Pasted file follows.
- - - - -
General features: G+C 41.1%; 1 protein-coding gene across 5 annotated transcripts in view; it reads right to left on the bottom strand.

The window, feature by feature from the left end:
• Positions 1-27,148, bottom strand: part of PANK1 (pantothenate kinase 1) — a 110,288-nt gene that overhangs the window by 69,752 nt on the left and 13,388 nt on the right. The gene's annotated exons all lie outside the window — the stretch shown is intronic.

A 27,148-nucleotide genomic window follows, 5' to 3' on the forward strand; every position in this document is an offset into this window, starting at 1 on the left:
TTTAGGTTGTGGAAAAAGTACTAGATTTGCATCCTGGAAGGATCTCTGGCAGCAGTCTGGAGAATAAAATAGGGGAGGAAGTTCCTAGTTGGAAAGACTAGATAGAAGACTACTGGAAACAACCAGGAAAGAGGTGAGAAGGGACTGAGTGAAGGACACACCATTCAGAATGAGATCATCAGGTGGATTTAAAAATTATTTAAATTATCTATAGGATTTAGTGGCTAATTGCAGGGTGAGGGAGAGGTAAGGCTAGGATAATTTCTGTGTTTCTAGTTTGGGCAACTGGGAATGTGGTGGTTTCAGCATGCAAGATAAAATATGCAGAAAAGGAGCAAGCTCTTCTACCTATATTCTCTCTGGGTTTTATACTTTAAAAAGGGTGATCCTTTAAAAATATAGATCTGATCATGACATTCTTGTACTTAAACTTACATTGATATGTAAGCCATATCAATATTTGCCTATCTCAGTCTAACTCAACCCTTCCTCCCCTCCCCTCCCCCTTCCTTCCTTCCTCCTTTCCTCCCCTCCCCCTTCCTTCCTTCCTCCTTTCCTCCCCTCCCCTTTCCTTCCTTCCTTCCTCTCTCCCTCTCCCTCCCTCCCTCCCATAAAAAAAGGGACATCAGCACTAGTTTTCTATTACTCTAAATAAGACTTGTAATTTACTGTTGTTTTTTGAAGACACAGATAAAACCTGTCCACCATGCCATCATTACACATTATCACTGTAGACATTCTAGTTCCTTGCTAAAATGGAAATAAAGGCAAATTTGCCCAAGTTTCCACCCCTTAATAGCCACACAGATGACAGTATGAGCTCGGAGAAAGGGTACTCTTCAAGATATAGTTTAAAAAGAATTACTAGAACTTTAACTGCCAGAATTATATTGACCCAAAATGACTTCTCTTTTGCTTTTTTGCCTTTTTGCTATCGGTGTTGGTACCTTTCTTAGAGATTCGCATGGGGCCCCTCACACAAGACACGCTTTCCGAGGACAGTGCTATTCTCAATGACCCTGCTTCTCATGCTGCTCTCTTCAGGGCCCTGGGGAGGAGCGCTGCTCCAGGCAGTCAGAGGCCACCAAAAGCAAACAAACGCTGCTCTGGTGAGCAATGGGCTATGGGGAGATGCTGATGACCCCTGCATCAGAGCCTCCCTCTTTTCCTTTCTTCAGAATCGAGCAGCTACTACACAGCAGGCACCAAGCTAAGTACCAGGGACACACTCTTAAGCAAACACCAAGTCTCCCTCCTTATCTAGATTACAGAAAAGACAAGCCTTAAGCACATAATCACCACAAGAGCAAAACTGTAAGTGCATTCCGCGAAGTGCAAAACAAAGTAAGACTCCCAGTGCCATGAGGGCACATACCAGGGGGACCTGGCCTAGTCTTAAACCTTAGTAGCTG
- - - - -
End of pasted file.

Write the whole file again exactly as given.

General features: G+C 41.1%; 1 protein-coding gene across 5 annotated transcripts in view; it reads right to left on the bottom strand.

The window, feature by feature from the left end:
• Positions 1-27,148, bottom strand: part of PANK1 (pantothenate kinase 1) — a 110,288-nt gene that overhangs the window by 69,752 nt on the left and 13,388 nt on the right. The gene's annotated exons all lie outside the window — the stretch shown is intronic.

A 27,148-nucleotide genomic window follows, 5' to 3' on the forward strand; every position in this document is an offset into this window, starting at 1 on the left:
TTTAGGTTGTGGAAAAAGTACTAGATTTGCATCCTGGAAGGATCTCTGGCAGCAGTCTGGAGAATAAAATAGGGGAGGAAGTTCCTAGTTGGAAAGACTAGATAGAAGACTACTGGAAACAACCAGGAAAGAGGTGAGAAGGGACTGAGTGAAGGACACACCATTCAGAATGAGATCATCAGGTGGATTTAAAAATTATTTAAATTATCTATAGGATTTAGTGGCTAATTGCAGGGTGAGGGAGAGGTAAGGCTAGGATAATTTCTGTGTTTCTAGTTTGGGCAACTGGGAATGTGGTGGTTTCAGCATGCAAGATAAAATATGCAGAAAAGGAGCAAGCTCTTCTACCTATATTCTCTCTGGGTTTTATACTTTAAAAAGGGTGATCCTTTAAAAATATAGATCTGATCATGACATTCTTGTACTTAAACTTACATTGATATGTAAGCCATATCAATATTTGCCTATCTCAGTCTAACTCAACCCTTCCTCCCCTCCCCTCCCCCTTCCTTCCTTCCTCCTTTCCTCCCCTCCCCCTTCCTTCCTTCCTCCTTTCCTCCCCTCCCCTTTCCTTCCTTCCTTCCTCTCTCCCTCTCCCTCCCTCCCTCCCATAAAAAAAGGGACATCAGCACTAGTTTTCTATTACTCTAAATAAGACTTGTAATTTACTGTTGTTTTTTGAAGACACAGATAAAACCTGTCCACCATGCCATCATTACACATTATCACTGTAGACATTCTAGTTCCTTGCTAAAATGGAAATAAAGGCAAATTTGCCCAAGTTTCCACCCCTTAATAGCCACACAGATGACAGTATGAGCTCGGAGAAAGGGTACTCTTCAAGATATAGTTTAAAAAGAATTACTAGAACTTTAACTGCCAGAATTATATTGACCCAAAATGACTTCTCTTTTGCTTTTTTGCCTTTTTGCTATCGGTGTTGGTACCTTTCTTAGAGATTCGCATGGGGCCCCTCACACAAGACACGCTTTCCGAGGACAGTGCTATTCTCAATGACCCTGCTTCTCATGCTGCTCTCTTCAGGGCCCTGGGGAGGAGCGCTGCTCCAGGCAGTCAGAGGCCACCAAAAGCAAACAAACGCTGCTCTGGTGAGCAATGGGCTATGGGGAGATGCTGATGACCCCTGCATCAGAGCCTCCCTCTTTTCCTTTCTTCAGAATCGAGCAGCTACTACACAGCAGGCACCAAGCTAAGTACCAGGGACACACTCTTAAGCAAACACCAAGTCTCCCTCCTTATCTAGATTACAGAAAAGACAAGCCTTAAGCACATAATCACCACAAGAGCAAAACTGTAAGTGCATTCCGCGAAGTGCAAAACAAAGTAAGACTCCCAGTGCCATGAGGGCACATACCAGGGGGACCTGGCCTAGTCTTAAACCTTAGTAGCTG